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issue: October 2008 APPLIANCE Magazine

Motors & Air-Moving Devices
Helping OEMs Cut Costs

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Manufacturing appliances just keeps getting more expensive, and OEMs are looking for suppliers with cost-saving solutions. Suppliers of motors and air-movers are helping cut costs in several ways, including improved supply-chain management and finding ways to lower material costs.

Minimizing Material Costs

A. O. Smith undertook a major cost-reduction project on its residential refrigeration motors.

“We have tooled and are in production with a new lamination footprint that has reduced cost in steel and active winding material, says Julie Heinrichs, market manager–V&R for A. O. Smith Electrical Products Co. (Tipp City, OH, U.S.; www.aosmithmotors.com). “This new footprint allows us to better utilize the active material in the motor, making the motor as efficient, or more efficient in most cases, using less material. These cost reductions along with our new fan technology allow us to be cost-competitive while bringing technology to our customers.”

All Wellington motors are manufactured using a large number of advanced plastics components. “This allows us to use 80% less steel and 30% less copper when compared with traditional motors,” explains Marta di Domizio, marketing manager for Wellington Drive Technologies Ltd. (Auckland, New Zealand; www.wdtl.com). “With the ever-rising cost of raw material, this means that we are able to offer our electronically commutated products at very competitive prices, together with significantly reducing the products’ environmental impact. We’ve also worked to simplify the electronic controllers in our ECR line of products, offering only the features required in the commercial refrigeration market, which again translates into lower cost and less materials.”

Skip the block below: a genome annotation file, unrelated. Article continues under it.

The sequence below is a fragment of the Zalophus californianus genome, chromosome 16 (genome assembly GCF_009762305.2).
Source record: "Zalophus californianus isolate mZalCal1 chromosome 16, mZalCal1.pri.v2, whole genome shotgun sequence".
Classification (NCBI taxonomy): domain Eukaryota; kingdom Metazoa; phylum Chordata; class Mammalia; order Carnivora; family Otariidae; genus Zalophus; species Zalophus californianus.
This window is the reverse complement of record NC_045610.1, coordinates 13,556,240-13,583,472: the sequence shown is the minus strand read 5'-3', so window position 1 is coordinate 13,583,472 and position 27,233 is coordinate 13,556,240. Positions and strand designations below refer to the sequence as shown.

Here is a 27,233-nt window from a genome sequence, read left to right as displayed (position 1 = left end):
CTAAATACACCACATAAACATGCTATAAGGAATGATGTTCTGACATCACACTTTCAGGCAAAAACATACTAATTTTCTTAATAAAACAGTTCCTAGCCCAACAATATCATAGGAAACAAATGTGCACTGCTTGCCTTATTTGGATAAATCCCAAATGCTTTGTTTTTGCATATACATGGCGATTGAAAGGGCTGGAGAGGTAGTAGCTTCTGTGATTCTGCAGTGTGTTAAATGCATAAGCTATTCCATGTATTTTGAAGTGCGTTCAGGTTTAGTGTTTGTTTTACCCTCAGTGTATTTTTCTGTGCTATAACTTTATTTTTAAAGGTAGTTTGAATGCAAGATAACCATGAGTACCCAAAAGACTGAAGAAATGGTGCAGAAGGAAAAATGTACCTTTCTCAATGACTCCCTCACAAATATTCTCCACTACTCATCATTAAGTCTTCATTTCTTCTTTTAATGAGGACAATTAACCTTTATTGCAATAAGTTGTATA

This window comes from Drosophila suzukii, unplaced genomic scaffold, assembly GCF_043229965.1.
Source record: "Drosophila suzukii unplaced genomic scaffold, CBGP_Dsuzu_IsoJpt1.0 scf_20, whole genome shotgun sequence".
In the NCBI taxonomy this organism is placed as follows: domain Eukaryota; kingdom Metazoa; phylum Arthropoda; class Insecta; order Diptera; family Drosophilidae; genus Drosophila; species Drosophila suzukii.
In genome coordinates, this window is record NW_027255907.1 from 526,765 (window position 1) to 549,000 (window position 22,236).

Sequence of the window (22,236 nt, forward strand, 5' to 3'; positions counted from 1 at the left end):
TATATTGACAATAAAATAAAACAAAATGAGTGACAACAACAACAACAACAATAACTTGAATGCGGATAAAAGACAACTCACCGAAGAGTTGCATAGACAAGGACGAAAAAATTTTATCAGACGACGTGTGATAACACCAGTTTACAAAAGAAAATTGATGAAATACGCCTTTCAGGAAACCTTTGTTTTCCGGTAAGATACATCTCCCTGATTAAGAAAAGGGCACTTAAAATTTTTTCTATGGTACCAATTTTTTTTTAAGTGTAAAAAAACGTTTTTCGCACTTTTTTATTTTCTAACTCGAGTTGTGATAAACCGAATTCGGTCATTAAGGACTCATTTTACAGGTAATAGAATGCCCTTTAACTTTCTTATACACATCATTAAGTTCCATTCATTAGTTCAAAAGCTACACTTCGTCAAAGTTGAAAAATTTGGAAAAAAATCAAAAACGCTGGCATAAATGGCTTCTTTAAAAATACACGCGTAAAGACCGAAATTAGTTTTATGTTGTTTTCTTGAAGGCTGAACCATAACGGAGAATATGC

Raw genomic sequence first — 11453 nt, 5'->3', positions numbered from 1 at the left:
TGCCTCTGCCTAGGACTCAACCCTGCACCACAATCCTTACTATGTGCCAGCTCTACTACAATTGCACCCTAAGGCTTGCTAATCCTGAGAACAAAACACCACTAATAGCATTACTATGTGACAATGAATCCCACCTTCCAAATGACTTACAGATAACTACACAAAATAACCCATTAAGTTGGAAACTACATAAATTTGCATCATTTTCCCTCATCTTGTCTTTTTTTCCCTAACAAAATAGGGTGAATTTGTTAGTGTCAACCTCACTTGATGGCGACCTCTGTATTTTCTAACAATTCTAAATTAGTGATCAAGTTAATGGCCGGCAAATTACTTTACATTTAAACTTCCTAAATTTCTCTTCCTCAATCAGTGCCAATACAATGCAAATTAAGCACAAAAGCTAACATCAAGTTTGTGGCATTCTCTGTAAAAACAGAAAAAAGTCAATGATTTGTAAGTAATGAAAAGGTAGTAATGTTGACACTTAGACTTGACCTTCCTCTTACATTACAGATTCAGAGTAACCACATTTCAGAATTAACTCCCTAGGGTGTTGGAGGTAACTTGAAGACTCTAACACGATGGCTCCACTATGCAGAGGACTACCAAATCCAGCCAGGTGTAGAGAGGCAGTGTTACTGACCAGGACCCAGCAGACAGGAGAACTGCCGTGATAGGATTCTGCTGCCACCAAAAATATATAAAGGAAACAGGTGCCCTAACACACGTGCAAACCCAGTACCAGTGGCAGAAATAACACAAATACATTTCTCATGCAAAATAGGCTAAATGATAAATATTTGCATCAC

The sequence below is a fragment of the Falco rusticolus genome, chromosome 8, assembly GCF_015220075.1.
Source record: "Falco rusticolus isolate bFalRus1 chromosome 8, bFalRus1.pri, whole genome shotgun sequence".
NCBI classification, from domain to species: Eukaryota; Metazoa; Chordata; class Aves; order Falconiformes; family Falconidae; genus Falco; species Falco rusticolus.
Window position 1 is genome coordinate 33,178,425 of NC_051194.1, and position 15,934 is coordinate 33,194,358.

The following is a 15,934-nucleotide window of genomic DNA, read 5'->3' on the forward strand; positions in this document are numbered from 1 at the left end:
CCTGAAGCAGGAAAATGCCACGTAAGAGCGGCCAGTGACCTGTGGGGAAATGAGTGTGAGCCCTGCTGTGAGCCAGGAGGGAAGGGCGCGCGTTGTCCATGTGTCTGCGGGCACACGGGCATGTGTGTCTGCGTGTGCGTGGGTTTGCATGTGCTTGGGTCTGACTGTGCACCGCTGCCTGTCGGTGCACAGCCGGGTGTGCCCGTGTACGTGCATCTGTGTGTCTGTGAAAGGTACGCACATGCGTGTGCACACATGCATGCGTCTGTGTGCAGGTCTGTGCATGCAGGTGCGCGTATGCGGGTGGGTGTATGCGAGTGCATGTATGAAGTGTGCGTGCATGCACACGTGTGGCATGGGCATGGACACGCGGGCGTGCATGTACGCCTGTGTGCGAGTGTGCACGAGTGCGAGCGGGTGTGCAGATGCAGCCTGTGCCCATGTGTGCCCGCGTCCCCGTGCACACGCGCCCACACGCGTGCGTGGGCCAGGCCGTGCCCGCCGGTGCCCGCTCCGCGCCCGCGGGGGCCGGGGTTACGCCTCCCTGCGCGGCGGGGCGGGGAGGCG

Building to Forecast and Consolidating Components

“OEMs want to carry as little inventory as possible, therefore they’re looking for arrangements with their suppliers to be able to have regular, almost next-day, time-frame planning of inventory,” says John Morehead, vice president of strategic planning and marketing for Bison Gear & Engineering Corp. (St. Charles, IL, U.S.; www.bisongear.com). “We’re working on flexible, on-demand supply arrangements and building to customers’ forecasts. If they’re able to tell us what their requirements are going to be, we’re going to build to that forecast, which may be 60 days to six months, rather than building to their order or pull signal.”

Bison created an internal portfolio management group charged with looking at products’ individual model numbers and bills of material and trying to consolidate or achieve reductions, as well as reduce overall parts and inventory.

“By consolidating, we’re able to reduce cost in terms of the runs of those parts or machining with outside suppliers,” explains Morehead.


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